Q: How many requests per second can the Web Server handle?
Short answer: It depends.
Long answer: It really depends on many factors.
Ok, ok.. sillyness aside, can we make any ballpark estimates?
The Web Server can be modeled as a queue. By necessity such modeling will be a simplification at best, but it may provide a useful mental model to visualize request processing inside the server.
Let’s assume your web application has a fairly constant processing time, so we’ll model the Web Server as a M/D/c queue where c is the number of worker threads. In this scenario, the Web Server has a maximum sustainable throughput of c / (processing time).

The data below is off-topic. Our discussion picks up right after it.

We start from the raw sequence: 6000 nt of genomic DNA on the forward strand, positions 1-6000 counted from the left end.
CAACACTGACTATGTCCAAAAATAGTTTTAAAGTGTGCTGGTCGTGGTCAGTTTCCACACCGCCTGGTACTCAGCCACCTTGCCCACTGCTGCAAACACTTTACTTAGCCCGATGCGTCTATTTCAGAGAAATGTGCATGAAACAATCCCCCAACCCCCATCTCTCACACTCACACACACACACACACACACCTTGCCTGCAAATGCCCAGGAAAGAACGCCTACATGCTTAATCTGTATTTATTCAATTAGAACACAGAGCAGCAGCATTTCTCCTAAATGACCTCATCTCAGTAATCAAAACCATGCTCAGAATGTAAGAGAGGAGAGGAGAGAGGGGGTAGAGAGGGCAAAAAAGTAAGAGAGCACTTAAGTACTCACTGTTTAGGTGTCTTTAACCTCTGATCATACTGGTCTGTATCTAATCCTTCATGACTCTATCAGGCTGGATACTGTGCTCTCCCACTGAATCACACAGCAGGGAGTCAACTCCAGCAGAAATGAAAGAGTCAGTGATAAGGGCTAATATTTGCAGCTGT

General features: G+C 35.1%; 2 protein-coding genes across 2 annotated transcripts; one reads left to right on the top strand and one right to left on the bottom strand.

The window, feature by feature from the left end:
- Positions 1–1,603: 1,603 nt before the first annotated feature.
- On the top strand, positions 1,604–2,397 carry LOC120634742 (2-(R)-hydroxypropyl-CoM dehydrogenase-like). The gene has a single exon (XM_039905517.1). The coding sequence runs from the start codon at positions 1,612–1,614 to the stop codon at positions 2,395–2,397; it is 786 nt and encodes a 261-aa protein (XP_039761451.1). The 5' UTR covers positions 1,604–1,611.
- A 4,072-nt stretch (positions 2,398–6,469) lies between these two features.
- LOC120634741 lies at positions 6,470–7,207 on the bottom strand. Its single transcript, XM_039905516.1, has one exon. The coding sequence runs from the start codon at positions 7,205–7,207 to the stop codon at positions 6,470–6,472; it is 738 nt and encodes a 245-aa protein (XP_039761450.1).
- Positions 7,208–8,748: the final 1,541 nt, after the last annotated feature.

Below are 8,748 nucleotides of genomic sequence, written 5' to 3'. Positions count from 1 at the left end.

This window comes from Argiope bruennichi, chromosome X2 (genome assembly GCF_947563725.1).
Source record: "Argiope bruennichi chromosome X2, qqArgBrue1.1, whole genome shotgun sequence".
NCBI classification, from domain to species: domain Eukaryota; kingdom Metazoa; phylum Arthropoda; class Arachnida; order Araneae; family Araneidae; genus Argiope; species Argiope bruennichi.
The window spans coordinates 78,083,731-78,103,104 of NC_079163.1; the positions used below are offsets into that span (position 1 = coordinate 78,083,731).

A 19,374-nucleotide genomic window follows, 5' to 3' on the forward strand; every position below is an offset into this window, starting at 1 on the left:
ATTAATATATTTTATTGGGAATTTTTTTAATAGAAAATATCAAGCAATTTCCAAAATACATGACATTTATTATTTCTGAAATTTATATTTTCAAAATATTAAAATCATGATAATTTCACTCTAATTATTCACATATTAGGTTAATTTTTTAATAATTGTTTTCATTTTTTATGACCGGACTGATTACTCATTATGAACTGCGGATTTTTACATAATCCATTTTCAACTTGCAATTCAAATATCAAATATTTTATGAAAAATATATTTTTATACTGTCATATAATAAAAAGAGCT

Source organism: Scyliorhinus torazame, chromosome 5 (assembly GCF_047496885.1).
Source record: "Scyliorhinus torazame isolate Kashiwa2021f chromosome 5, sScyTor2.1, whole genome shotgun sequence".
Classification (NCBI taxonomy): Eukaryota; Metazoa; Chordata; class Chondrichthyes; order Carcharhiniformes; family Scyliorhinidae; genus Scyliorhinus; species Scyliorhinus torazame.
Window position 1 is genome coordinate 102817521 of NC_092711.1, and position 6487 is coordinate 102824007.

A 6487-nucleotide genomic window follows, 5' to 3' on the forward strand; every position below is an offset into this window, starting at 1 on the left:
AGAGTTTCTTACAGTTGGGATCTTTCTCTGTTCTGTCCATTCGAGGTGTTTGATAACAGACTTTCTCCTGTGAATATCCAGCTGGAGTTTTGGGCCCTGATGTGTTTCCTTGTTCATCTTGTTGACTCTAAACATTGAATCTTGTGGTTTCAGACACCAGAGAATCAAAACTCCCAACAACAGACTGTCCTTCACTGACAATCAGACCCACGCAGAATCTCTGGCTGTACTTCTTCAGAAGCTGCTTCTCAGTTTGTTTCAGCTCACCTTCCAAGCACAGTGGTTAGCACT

To use some simple numbers, let’s say your web app takes 1 second to process a request (that’s a very slow web application!). If the Web Server has c=128 worker threads, that means it can indefinitely sustain a max request rate of:
128/1 = 128 requests per second
This makes a lot of sense if we think about it:
- At t = 0 seconds, 128 request come in and each one is taken by a worker thread, fully utilizing server capacity.
- At t = 1 second, all those requests complete and responses are sent back to the client and at the same time 128 new requests come in and the cycle repeats.
At this request rate we don’t need a connection queue at all because all requests go straight to a worker thread. This also means that at this request rate the response time experienced by the end user is always 1 second.
To expand on that, the response time experienced by the end user is: